Today I'd like to direct you to the Journal of Humanistic Mathematics, an online open-access journal that features poetry in each issue. The Table of Contents for the first issue of 2016 is now available here -- and I offer below a poem from Issue 1 of 2015. (Before sharing the poem "Prisoner's Dilemma" by Raymond Greenwell I want also to mention that JHM is looking for investigative journalists and that today's "Poem of the Day" at Poets.org is "Evolution" by Linda Bierds and inspired by the work of Alan Turing.)
I am particularly intrigued by Greenwell's poem because the Prisoner's Dilemma is a decision model close to my concerns about the environment. (More comments below.)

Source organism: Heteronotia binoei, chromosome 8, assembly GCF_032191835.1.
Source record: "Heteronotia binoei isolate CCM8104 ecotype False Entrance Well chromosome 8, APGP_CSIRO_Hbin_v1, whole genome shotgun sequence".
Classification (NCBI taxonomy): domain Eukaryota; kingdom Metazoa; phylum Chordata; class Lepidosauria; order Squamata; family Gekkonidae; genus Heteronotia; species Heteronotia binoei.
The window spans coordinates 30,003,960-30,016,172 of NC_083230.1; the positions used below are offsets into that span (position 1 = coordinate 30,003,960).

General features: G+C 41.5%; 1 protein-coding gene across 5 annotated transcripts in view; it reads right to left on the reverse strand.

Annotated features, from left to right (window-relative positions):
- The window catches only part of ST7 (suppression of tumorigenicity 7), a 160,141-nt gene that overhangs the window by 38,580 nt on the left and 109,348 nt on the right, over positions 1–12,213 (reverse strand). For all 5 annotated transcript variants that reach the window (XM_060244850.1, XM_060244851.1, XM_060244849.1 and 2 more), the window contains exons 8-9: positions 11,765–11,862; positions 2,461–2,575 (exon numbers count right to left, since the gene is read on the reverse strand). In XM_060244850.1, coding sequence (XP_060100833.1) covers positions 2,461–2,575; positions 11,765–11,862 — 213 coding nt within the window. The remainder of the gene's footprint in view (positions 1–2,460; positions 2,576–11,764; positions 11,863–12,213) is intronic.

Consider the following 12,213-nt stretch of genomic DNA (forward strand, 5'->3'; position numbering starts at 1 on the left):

Prisoner's Dilemma by Raymond N. Greenwell
Your best choice is my demise.
My wise choice is your defeat.
So we both make our mediocre choices,
Knowing we are climbing up a molehill,
Sliding toward a slightly sorry spot.
Life could be much sweeter,
Death would be much worse.
Equilibrium is not bliss,
But it's stable.
My own view of the Prisoner's Dilemma is tightly linked to Garrett Hardin's essay, "Tragedy of the Commons," which was published long ago when I was I was an idealist in grad school and first became concerned about climate change and the possibility of saving the earth. Instead of the word "mediocre" we used the words "rational" and "compromise,"
Here is a link to a poem posted earlier in this blog -- a poem by Isaac Cates also entitled "The Prisoner's Dilemma."